Project Mars: A Technical Tale
by Wernher von Braun
Review by Ernest Lilley
Apogee Books Paperback ISBN/ITEM#: 0973820381
Date: 2006 List Price $12.95 Amazon US / Amazon UK / Show Official Info /
Space based telescopes gaze out into the heavens with new clarity, and among the wonders of the universe astronomers discover that Mars does indeed have canals, and they can only be the work of intelligent life. Percival Lowell is vindicated, and we decide to visit our neighbors to see what they're like. Hopefully to establish interplanetary peace, but having come up from barbarism the hard way, we're no fools. We'll take the marines along just in case.
The story itself is told in a multi-actor narrative style much like Arthur Clarke's works, but with less human drama and more lectures, often put forth as actual lectures. But then, Moby Dick contains a chapter on the taxonomy of whales, and it's still considered a classic. "Call me Ishmael," but I think there's a lot to be said for this style, out of date as it is. What you don't get is a villain, unless you want to count the Chinese politicians that vote against the project, but even they seem to be acting out of sincere belief that boldly going is a fool's errand.
The clarity of this vision, and how it translated into moon shots, if not (yet) a Mars expedition, is readily apparent...and since the intent of the book was to hang Von Braun's calculations on a story frame for display, the facts have as much relevance today as they did then. Some theory has been overtaken by practice, notably in the life sciences portions, like the effect of cosmic radiation on astronauts. Von Braun dismisses the dangers here as less than those involved in automotive transport, and he may have a point...but were he able to revisit this concern today I suspect he'd take it more seriously.
The ten ship expedition is multinational, though as far as I can tell it didn't include anyone from the newly pacified Far East, and there are no women aboard, consistent with the era. As a matter of fact, I think there was only one woman in the entire book, the wife of the expedition leader, whose support role will be familiar to anyone who has lived in a military household, and which role has not changed substantially over the decades...though now is shared by a smattering of men as well as women.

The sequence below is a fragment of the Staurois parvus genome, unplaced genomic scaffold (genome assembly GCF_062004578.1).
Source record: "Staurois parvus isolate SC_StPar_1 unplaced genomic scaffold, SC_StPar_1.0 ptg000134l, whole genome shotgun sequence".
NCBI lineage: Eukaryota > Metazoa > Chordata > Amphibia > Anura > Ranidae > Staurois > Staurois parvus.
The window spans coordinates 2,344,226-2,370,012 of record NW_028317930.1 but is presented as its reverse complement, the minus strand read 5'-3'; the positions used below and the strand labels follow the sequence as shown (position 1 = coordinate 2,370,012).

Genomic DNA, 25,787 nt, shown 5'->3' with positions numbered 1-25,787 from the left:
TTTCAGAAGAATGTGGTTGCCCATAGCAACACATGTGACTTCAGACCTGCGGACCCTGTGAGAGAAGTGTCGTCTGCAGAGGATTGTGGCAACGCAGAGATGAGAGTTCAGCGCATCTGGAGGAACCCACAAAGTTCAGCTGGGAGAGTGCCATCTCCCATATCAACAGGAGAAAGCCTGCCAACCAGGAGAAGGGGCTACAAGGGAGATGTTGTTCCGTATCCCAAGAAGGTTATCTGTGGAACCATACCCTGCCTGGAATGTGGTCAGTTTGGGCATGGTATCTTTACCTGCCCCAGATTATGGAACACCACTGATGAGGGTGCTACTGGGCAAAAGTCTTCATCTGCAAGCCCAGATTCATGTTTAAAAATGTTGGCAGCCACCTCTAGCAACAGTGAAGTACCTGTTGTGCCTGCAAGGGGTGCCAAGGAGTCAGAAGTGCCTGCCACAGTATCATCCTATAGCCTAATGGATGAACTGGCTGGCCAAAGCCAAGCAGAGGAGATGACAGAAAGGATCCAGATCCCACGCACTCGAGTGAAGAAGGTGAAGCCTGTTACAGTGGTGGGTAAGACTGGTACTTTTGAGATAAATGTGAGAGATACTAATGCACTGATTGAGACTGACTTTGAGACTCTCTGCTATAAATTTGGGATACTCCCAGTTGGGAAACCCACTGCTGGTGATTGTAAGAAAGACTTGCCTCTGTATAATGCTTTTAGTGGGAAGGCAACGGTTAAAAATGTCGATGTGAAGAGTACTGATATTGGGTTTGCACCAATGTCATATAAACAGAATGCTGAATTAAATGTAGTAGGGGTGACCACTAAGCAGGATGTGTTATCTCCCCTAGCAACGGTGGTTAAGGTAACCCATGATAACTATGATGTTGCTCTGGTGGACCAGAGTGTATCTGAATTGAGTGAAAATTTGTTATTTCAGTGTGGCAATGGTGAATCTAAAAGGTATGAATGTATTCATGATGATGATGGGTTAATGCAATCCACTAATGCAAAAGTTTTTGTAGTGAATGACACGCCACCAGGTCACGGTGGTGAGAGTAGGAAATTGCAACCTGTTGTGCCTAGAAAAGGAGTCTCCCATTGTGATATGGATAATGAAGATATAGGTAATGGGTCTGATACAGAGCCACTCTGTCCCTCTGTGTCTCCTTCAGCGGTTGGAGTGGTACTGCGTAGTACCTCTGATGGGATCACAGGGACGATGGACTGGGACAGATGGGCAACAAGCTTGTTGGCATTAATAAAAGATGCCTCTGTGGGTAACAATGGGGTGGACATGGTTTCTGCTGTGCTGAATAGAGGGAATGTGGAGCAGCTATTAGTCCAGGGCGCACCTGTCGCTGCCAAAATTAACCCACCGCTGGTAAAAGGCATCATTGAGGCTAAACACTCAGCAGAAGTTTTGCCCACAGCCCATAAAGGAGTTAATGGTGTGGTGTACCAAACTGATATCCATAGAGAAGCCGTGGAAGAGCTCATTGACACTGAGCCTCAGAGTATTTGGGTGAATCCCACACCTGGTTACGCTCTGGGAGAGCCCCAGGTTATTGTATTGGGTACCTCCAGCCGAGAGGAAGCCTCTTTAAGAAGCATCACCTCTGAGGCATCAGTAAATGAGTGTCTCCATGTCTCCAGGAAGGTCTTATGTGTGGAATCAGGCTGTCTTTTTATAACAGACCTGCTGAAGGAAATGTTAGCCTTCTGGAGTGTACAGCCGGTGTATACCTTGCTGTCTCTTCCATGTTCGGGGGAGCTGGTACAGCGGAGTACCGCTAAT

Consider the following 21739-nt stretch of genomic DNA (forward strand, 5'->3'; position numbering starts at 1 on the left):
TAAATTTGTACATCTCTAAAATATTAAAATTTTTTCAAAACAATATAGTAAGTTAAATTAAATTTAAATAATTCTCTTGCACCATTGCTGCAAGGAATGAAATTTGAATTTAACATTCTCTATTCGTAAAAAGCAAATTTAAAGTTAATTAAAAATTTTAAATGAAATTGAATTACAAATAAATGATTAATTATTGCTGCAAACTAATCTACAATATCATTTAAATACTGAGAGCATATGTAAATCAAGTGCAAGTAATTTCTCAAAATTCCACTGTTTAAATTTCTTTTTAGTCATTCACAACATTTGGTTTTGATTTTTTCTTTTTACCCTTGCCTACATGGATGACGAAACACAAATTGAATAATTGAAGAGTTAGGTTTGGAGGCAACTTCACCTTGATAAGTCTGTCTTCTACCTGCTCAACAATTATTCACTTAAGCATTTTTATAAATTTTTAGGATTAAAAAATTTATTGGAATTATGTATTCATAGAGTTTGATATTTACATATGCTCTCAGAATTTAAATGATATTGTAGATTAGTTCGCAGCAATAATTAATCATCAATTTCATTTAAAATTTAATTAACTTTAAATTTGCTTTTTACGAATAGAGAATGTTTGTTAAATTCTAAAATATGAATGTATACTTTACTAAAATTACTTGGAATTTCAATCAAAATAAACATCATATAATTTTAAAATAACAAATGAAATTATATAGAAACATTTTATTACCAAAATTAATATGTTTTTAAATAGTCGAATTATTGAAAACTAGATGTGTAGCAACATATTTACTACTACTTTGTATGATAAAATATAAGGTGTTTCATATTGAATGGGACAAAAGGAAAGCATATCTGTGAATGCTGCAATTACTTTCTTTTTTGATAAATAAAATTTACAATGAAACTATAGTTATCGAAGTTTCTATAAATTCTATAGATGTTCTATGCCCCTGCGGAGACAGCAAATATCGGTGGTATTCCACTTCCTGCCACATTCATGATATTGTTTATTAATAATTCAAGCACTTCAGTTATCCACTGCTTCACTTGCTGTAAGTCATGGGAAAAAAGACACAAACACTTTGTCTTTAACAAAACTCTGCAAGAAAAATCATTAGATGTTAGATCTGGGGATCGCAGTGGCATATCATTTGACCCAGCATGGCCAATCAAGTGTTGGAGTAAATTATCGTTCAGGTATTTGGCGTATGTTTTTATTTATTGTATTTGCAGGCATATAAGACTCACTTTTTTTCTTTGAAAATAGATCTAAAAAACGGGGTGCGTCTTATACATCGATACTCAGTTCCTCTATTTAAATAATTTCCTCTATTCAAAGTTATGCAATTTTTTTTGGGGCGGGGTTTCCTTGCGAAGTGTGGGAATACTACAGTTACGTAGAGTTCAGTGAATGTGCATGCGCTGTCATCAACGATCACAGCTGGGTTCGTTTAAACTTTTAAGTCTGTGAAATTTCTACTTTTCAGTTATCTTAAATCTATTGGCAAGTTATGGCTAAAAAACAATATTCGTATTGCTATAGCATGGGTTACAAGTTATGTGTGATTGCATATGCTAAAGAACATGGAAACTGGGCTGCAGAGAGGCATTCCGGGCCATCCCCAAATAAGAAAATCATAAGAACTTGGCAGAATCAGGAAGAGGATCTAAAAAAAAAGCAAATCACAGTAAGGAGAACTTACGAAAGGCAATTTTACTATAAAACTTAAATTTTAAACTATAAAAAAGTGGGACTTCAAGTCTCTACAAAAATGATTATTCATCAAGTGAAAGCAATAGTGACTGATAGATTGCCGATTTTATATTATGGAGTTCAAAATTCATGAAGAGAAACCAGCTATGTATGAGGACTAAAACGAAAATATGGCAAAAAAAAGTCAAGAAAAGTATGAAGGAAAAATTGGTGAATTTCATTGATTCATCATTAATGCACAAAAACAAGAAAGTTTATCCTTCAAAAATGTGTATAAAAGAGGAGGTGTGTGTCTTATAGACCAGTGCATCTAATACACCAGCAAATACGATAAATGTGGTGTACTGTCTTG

The most interesting feature of space exploration that differs in practice from the path laid out here is the author's use of inflatable space ships and stations, laid out on spidery metal frames. The thinness of these ships actually does speak to cosmic ray dangers, because much of the real threat comes from the secondary radiation caused when high energy particles pass through dense materials. I wonder that I haven't encountered this before in SF.
The story line takes you from conception to return to earth, and you'll be impressed to see the whole space program laid out. Reusable shuttles launched on boosters, complete with both Challenger and Columbia type disasters. Disposable landing craft for the Mars landing. More astronomy and ballistics than you can shake a space station at...and nearly enough story to keep you going.
The scientifically weakest portion of the book, though in many ways the most personally telling, is the encounter with the Martians. Like many aliens depicted in early SF by engineers turned author, they're idealized humans rather than monsters determined to take over our planets, women, or minds.
Current literary theory says this book is a failure, but theories come and go, and while Von Braun didn't set out to write a popular novel, I'm sad that this story, written in 1949, never made it to press. Had it done so, we might have all benefited by substantially better science in our interplanetary fiction. Even now, it's a fascinating overview of the state of the art of space exploration written almost a decade before Sputnik was launched into orbit.